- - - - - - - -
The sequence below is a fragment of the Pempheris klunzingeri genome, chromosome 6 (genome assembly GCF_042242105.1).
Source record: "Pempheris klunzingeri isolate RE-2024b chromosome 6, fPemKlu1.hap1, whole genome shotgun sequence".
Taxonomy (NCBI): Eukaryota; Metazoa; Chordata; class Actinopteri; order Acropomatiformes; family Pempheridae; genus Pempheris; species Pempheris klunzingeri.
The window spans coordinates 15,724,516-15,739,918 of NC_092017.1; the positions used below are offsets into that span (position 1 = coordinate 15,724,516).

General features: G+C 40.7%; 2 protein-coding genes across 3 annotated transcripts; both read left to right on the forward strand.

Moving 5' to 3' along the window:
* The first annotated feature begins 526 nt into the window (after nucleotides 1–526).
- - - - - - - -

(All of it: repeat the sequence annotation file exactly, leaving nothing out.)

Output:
The sequence below is a fragment of the Pempheris klunzingeri genome, chromosome 6 (genome assembly GCF_042242105.1).
Source record: "Pempheris klunzingeri isolate RE-2024b chromosome 6, fPemKlu1.hap1, whole genome shotgun sequence".
Taxonomy (NCBI): Eukaryota; Metazoa; Chordata; class Actinopteri; order Acropomatiformes; family Pempheridae; genus Pempheris; species Pempheris klunzingeri.
The window spans coordinates 15,724,516-15,739,918 of NC_092017.1; the positions used below are offsets into that span (position 1 = coordinate 15,724,516).

General features: G+C 40.7%; 2 protein-coding genes across 3 annotated transcripts; both read left to right on the forward strand.

Moving 5' to 3' along the window:
* The first annotated feature begins 526 nt into the window (after nucleotides 1–526).